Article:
Playing With Danger

Experts are now saying that there may be no safe level of lead in children's toys and products

September 13, 2007|By Stephanie Desmon | Stephanie Desmon,Sun reporter

An article in the Sept. 13 editions of The Sun about lead in children's toys said that an initial screening test performed at The Sun's request indicated that there might be lead in a LeapFrog Fridge Farm Magnetic Animal Set. That test, done with an X-ray fluorescence machine, is considered a screening test and is not definitive. When a more sophisticated chemical test was done, as the article reported, the toy was determined to be lead-free. The LeapFrog company says all such products it sells are designed and tested to exceed safety requirements.

For weeks, the public has fretted over imported toys that exceed federal lead standards, posing a risk to millions of children.

What's equally important, some experts say, is not whether the U.S. is properly enforcing the limits that are in place, but whether government standards are strict enough. They say public policy -- which still permits some lead in products like toys -- is not keeping up with medical literature, which now recognizes that there is no safe level of lead.

"We do know that there should be considerably lower levels [of lead] in consumer products, and the science bears that out," said Dr. Bruce Lanphear, professor of pediatrics at Cincinnati Children's Hospital Medical Center and a leading lead researcher. "We're failing to protect the vast majority of children from the detrimental effects of lead exposure."

Lead is found in the environment, so getting to zero could be impossible. But lead is a cumulative poison and microscopic amounts here and there -- in water, in soil, in toys -- can add up. Experts say it's feasible to lower the permissible lead level in paint used for toys, which is 600 parts per million, a standard set nearly 30 years ago when the U.S. banned high levels of lead in paint and one that there have been few efforts to change.

"You've got to bring it as low as you possibly can," said Don Mays, senior director for product safety planning at Consumer Reports magazine. "They certainly could go lower on toys and anything that a child has access to."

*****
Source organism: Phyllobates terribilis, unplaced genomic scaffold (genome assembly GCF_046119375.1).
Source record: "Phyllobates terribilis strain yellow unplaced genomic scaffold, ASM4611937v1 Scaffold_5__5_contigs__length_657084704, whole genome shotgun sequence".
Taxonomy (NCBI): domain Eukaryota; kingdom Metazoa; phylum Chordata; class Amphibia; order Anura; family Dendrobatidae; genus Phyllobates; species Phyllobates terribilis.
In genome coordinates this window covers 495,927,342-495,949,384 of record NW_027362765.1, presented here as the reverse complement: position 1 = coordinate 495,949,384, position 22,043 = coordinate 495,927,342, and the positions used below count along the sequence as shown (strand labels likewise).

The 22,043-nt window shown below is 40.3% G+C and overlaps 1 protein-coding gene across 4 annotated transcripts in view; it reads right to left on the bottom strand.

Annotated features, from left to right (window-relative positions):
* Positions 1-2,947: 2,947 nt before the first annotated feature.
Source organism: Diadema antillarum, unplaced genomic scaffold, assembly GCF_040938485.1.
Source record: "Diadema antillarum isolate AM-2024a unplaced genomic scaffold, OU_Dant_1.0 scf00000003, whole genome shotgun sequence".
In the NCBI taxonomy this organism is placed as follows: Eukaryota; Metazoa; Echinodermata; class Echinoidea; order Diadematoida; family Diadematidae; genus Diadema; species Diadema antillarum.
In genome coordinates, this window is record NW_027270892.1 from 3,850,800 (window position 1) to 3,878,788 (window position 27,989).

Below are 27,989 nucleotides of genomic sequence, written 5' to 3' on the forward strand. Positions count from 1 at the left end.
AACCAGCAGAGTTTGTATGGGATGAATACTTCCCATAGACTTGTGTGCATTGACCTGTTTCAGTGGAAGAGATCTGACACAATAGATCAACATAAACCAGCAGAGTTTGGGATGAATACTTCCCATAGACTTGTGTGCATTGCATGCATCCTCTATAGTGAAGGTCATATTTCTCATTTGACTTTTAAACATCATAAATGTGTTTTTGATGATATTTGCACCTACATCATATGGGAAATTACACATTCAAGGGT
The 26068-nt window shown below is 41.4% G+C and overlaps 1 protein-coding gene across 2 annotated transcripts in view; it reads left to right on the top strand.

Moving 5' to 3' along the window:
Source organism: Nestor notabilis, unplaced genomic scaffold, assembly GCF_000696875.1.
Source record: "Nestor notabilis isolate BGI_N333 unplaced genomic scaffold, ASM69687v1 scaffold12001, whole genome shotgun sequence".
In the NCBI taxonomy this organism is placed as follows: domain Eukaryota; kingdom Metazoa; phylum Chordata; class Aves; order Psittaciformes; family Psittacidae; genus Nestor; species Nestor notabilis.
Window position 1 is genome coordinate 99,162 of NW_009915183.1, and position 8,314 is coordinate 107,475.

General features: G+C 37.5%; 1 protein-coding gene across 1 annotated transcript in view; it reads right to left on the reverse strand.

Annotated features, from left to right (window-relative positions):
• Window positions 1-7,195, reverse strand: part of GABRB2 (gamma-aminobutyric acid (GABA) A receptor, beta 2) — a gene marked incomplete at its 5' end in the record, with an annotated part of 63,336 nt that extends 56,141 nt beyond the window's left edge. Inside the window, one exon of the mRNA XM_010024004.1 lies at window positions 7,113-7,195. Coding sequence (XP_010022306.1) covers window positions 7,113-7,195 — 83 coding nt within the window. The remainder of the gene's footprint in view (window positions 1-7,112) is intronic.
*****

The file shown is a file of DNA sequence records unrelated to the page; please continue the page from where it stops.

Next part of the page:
"We think that it should be nothing," said Jessica Frohman, co-chair of the National Toxics Committee of the Sierra Club, which has successfully petitioned the Consumer Product Safety Commission to lower the acceptable level of lead in toy jewelry to 600 parts per million. The reason Frohman and her group chose 600 parts per million and didn't lobby for something they would consider safer? They knew 600 parts per million was doable -- and something was better than no standard at all, she said.

"Any movement toward eliminating lead in children's products is the right way to go," said CPSC spokesman Scott Wolfson. But changing the standard is complicated -- one that requires an act of Congress or a lengthy petitioning process to accomplish, he said.

Wolfson, meanwhile, said the risk to children is very small even under the current standard. At 600 parts per million, it is the equivalent of "an

ounce in a person who weighs 110 pounds," he said.

American manufacturers say foreign companies are the problem.

No lead is added to U.S. paints, and lead entering from the environment is extremely low at about 100 parts per million, said Stephen R. Sides, vice president for environmental health and international affairs for the National Paint & Coatings Association, which represents U.S. paint-makers. "It would not affect us in any way if that number [600 parts per million] were dropped down," Sides said.

Lead has long been a known hazard in the paint found on the walls of pre-1970s houses, typically in cities like Baltimore, where there is a large stock of deteriorating, older homes. The largest threat to children remains chipping lead paint in these houses. Large-scale efforts have been made to safely cover or remove lead so that children will not ingest it.

Statewide, the number of youngsters with lead poisoning dropped from 14,546 in 1993 to 1,274 last year. Still, there are new cases every year -- nearly 600 just in Baltimore this year.

With more and more recalls of name-brand toys like Fisher-Price and Thomas the Tank Engine, toys that are often found in suburban homes without an inherent lead problem, the issues that policymakers have spent a long time trying to eradicate could return.

The seminal article on childhood lead poisoning was written more than 100 years ago in Australia, where a doctor found widespread illness among children who ingested lead dust that had come off painted walls. In 1909, France and Belgium banned the use of lead in paint, and in 1921 there was an international treaty banning lead paint, said Lanphear. The U.S. did not sign it, after lobbying from the paint industry, he said.

It wasn't until 1978 that the federal standards on lead paint were set -- based on the science of the time.

Countries like China, where the recalled toys were produced, are still using lead paint.

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